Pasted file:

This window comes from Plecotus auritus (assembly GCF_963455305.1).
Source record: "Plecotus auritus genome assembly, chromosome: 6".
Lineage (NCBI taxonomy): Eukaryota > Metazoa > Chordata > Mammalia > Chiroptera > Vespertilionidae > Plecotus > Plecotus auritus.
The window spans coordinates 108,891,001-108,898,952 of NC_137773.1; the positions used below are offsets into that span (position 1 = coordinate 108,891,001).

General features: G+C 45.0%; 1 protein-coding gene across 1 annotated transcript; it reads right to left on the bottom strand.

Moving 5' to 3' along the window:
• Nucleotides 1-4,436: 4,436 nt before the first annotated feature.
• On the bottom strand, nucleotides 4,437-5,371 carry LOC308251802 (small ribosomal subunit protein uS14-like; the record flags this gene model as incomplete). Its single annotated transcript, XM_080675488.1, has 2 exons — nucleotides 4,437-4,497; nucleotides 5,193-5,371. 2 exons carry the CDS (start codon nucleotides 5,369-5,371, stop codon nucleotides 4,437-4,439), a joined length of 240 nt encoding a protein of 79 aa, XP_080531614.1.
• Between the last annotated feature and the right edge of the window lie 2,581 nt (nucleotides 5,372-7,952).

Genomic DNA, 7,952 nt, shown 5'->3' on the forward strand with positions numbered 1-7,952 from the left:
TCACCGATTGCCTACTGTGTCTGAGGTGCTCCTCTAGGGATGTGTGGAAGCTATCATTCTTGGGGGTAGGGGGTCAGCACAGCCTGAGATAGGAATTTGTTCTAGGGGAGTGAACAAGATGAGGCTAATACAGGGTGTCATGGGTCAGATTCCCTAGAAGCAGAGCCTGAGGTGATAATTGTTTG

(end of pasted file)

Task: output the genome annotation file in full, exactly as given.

This window comes from Plecotus auritus (assembly GCF_963455305.1).
Source record: "Plecotus auritus genome assembly, chromosome: 6".
Lineage (NCBI taxonomy): Eukaryota > Metazoa > Chordata > Mammalia > Chiroptera > Vespertilionidae > Plecotus > Plecotus auritus.
The window spans coordinates 108,891,001-108,898,952 of NC_137773.1; the positions used below are offsets into that span (position 1 = coordinate 108,891,001).

General features: G+C 45.0%; 1 protein-coding gene across 1 annotated transcript; it reads right to left on the bottom strand.

Moving 5' to 3' along the window:
• Nucleotides 1-4,436: 4,436 nt before the first annotated feature.
• On the bottom strand, nucleotides 4,437-5,371 carry LOC308251802 (small ribosomal subunit protein uS14-like; the record flags this gene model as incomplete). Its single annotated transcript, XM_080675488.1, has 2 exons — nucleotides 4,437-4,497; nucleotides 5,193-5,371. 2 exons carry the CDS (start codon nucleotides 5,369-5,371, stop codon nucleotides 4,437-4,439), a joined length of 240 nt encoding a protein of 79 aa, XP_080531614.1.
• Between the last annotated feature and the right edge of the window lie 2,581 nt (nucleotides 5,372-7,952).

Genomic DNA, 7,952 nt, shown 5'->3' on the forward strand with positions numbered 1-7,952 from the left:
TCACCGATTGCCTACTGTGTCTGAGGTGCTCCTCTAGGGATGTGTGGAAGCTATCATTCTTGGGGGTAGGGGGTCAGCACAGCCTGAGATAGGAATTTGTTCTAGGGGAGTGAACAAGATGAGGCTAATACAGGGTGTCATGGGTCAGATTCCCTAGAAGCAGAGCCTGAGGTGATAATTGTTTG